This discussion will help you understand your clients’ industry better if it’s something obscure.
- Who are your competitors that are relevant?
- How are they better/worse than your product/service? (Time for honesty here. DO they have better competitors? And why?)
- Who might you compete with in the future? (This opens the conversation for potential future services or new features in the product)
The Target Audience
This conversation is probably the most important. You are marketing and designing for their customer, not your client personally.
- Who is your customer? Describe in detail.
(If they need guidance, give an example of one of your own customers so they can start to paint the same picture. For example: “My client, Ben, comes to our coffee shop every day, he is in his mid-twenties and rather boisterous. He dresses very casually, flip-flops, t-shirt, and shorts. Usually American Eagle or Hurley attire. Sometimes he rides his bicycle to the shop, but other times he’s seen in his beater vehicle. He’s mentioned watching some popular titles on Netflix.)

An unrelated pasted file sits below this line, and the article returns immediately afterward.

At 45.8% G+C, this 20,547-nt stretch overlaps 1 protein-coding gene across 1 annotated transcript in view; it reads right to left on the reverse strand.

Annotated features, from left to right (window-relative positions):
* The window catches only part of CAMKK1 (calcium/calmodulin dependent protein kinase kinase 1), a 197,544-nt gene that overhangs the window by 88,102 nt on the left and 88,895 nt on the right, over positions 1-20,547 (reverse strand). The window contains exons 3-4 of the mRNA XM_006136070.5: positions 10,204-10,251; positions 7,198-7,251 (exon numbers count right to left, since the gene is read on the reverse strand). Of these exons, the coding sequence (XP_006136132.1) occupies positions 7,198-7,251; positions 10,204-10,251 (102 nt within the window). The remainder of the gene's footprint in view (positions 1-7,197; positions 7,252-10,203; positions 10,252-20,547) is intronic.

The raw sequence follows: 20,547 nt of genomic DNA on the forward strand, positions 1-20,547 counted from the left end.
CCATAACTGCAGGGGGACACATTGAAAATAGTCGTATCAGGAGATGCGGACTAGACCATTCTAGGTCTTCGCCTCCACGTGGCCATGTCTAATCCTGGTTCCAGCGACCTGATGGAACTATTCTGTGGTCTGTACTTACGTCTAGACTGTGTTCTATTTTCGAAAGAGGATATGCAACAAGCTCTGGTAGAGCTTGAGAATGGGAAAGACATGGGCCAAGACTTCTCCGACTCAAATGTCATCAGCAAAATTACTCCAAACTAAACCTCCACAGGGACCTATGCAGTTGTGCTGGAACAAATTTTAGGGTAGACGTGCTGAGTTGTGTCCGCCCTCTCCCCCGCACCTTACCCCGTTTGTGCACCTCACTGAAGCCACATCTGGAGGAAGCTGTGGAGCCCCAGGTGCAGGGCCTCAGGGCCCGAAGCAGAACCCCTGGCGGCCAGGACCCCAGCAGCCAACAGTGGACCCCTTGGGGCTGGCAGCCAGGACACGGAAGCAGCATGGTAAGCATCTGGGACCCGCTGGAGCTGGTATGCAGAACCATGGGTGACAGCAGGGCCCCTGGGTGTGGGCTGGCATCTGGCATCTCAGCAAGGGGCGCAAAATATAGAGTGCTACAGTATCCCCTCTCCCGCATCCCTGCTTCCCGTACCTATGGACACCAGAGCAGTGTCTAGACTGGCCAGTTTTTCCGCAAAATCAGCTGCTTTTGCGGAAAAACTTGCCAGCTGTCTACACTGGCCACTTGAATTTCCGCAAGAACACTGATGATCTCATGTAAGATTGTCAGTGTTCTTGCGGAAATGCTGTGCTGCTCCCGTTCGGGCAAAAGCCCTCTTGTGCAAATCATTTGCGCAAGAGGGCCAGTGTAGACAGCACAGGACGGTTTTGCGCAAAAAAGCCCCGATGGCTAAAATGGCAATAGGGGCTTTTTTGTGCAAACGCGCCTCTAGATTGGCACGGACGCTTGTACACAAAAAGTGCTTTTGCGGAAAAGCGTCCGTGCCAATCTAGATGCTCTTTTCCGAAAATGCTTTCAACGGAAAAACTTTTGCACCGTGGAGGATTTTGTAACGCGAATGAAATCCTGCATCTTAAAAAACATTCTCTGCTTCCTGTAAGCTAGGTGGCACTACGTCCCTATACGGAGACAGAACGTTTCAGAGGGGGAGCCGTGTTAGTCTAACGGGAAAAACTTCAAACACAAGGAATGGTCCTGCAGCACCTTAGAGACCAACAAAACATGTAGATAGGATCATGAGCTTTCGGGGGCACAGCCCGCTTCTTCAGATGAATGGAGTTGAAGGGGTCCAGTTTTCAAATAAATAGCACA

- Who is the ideal customer?
(This might be very different from your client’s current customer. It might be, “I wish Barbara was a customer. She is in her early 30’s, is a stay at home mom, wears designer brands and drives a white Lexus. She’s married and sometimes comes in with the family on Saturday’s. She doesn’t spend her time watching TV, instead she volunteers at the local YMCA.” Whatever helps paint the picture!)
- What customers do you want to attract that you aren’t getting yet? (This is more of an affirmation of the above, so can be paraphrased in the meeting as “So you’d rather see more people with higher incomes and interests in [whatever that might be]?”)
- How do your customers find out about you? (Where do their leads come from? What’s their primary source? If they don’t know this information, they need to get on this STAT)